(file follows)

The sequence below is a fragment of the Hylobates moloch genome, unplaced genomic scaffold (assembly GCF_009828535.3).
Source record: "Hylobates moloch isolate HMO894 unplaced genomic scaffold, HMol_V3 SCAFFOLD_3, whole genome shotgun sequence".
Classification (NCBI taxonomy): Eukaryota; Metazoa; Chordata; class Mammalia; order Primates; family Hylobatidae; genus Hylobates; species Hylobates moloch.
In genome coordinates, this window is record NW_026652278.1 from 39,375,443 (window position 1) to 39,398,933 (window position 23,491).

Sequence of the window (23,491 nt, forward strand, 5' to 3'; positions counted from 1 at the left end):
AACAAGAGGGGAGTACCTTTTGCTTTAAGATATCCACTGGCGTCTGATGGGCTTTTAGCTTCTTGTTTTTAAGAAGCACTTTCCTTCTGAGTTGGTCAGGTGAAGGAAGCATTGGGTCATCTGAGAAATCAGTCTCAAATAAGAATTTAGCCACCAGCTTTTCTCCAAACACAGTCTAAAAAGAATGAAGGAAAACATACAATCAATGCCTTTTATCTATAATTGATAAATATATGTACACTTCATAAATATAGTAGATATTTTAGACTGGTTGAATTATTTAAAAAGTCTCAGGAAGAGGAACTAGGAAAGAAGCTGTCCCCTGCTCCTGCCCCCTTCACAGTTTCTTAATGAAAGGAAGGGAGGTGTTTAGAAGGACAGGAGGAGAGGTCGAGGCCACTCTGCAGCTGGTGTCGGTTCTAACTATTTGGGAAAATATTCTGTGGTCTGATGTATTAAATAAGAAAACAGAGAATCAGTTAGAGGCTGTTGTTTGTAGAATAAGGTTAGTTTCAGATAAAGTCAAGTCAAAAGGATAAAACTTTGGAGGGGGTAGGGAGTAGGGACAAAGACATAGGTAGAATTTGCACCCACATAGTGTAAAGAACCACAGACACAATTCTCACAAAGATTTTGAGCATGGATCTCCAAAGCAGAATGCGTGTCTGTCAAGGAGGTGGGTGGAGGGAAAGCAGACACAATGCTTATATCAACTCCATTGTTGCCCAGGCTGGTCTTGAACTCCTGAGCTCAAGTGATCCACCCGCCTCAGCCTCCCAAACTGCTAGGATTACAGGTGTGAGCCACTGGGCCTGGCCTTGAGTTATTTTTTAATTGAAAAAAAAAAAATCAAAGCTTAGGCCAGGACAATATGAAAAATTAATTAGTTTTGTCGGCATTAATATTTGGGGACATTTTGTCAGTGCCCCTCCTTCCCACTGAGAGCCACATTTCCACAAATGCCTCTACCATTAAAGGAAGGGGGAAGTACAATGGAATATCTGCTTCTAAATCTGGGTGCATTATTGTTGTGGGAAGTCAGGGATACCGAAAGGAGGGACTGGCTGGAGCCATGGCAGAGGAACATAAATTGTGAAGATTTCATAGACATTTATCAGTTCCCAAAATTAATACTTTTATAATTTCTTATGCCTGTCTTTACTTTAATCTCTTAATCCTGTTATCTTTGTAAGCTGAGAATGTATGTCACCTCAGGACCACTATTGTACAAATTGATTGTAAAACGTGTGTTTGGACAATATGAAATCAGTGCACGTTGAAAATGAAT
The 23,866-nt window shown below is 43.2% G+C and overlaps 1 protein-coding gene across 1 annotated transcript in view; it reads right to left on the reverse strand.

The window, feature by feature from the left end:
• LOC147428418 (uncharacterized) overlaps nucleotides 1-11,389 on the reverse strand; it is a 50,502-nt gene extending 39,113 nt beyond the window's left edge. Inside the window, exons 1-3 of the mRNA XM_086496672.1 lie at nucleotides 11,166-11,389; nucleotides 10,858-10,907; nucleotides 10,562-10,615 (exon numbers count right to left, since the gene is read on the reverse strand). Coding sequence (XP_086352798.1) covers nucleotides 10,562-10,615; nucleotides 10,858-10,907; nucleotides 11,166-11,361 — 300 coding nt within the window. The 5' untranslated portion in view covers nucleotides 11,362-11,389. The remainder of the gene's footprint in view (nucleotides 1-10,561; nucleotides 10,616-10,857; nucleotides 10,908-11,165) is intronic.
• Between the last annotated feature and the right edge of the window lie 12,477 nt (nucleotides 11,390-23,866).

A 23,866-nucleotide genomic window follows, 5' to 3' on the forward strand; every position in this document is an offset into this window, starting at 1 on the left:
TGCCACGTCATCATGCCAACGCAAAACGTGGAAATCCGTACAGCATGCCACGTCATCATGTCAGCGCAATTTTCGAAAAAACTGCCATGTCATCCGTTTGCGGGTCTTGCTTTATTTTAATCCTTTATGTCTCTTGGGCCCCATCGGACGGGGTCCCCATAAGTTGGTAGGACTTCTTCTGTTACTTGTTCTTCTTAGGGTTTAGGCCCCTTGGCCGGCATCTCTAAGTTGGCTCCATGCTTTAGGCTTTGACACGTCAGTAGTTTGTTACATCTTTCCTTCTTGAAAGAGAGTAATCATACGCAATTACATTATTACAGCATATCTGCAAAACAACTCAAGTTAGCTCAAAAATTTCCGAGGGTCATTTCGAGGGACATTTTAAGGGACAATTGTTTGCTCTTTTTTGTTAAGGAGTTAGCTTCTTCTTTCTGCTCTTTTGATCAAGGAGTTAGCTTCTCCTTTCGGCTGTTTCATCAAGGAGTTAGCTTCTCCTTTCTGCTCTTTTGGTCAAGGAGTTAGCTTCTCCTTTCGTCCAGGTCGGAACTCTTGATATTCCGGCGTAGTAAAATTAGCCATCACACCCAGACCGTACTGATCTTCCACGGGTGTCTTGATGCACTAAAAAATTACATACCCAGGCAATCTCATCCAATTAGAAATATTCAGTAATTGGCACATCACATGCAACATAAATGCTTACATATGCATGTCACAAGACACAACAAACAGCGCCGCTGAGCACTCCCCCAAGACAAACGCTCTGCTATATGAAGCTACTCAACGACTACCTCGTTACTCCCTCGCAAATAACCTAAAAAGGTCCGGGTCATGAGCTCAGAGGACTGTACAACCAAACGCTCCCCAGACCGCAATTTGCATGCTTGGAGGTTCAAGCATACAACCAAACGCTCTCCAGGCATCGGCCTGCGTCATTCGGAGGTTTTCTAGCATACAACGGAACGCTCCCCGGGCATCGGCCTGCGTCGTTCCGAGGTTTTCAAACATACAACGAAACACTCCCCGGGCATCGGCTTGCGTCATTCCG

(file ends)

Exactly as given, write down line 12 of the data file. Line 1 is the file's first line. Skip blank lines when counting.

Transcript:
TGCCACGTCATCATGCCAACGCAAAACGTGGAAATCCGTACAGCATGCCACGTCATCATGTCAGCGCAATTTTCGAAAAAACTGCCATGTCATCCGTTTGCGGGTCTTGCTTTATTTTAATCCTTTATGTCTCTTGGGCCCCATCGGACGGGGTCCCCATAAGTTGGTAGGACTTCTTCTGTTACTTGTTCTTCTTAGGGTTTAGGCCCCTTGGCCGGCATCTCTAAGTTGGCTCCATGCTTTAGGCTTTGACACGTCAGTAGTTTGTTACATCTTTCCTTCTTGAAAGAGAGTAATCATACGCAATTACATTATTACAGCATATCTGCAAAACAACTCAAGTTAGCTCAAAAATTTCCGAGGGTCATTTCGAGGGACATTTTAAGGGACAATTGTTTGCTCTTTTTTGTTAAGGAGTTAGCTTCTTCTTTCTGCTCTTTTGATCAAGGAGTTAGCTTCTCCTTTCGGCTGTTTCATCAAGGAGTTAGCTTCTCCTTTCTGCTCTTTTGGTCAAGGAGTTAGCTTCTCCTTTCGTCCAGGTCGGAACTCTTGATATTCCGGCGTAGTAAAATTAGCCATCACACCCAGACCGTACTGATCTTCCACGGGTGTCTTGATGCACTAAAAAATTACATACCCAGGCAATCTCATCCAATTAGAAATATTCAGTAATTGGCACATCACATGCAACATAAATGCTTACATATGCATGTCACAAGACACAACAAACAGCGCCGCTGAGCACTCCCCCAAGACAAACGCTCTGCTATATGAAGCTACTCAACGACTACCTCGTTACTCCCTCGCAAATAACCTAAAAAGGTCCGGGTCATGAGCTCAGAGGACTGTACAACCAAACGCTCCCCAGACCGCAATTTGCATGCTTGGAGGTTCAAGCATACAACCAAACGCTCTCCAGGCATCGGCCTGCGTCATTCGGAGGTTTTCTAGCATACAACGGAACGCTCCCCGGGCATCGGCCTGCGTCGTTCCGAGGTTTTCAAACATACAACGAAACACTCCCCGGGCATCGGCTTGCGTCATTCCG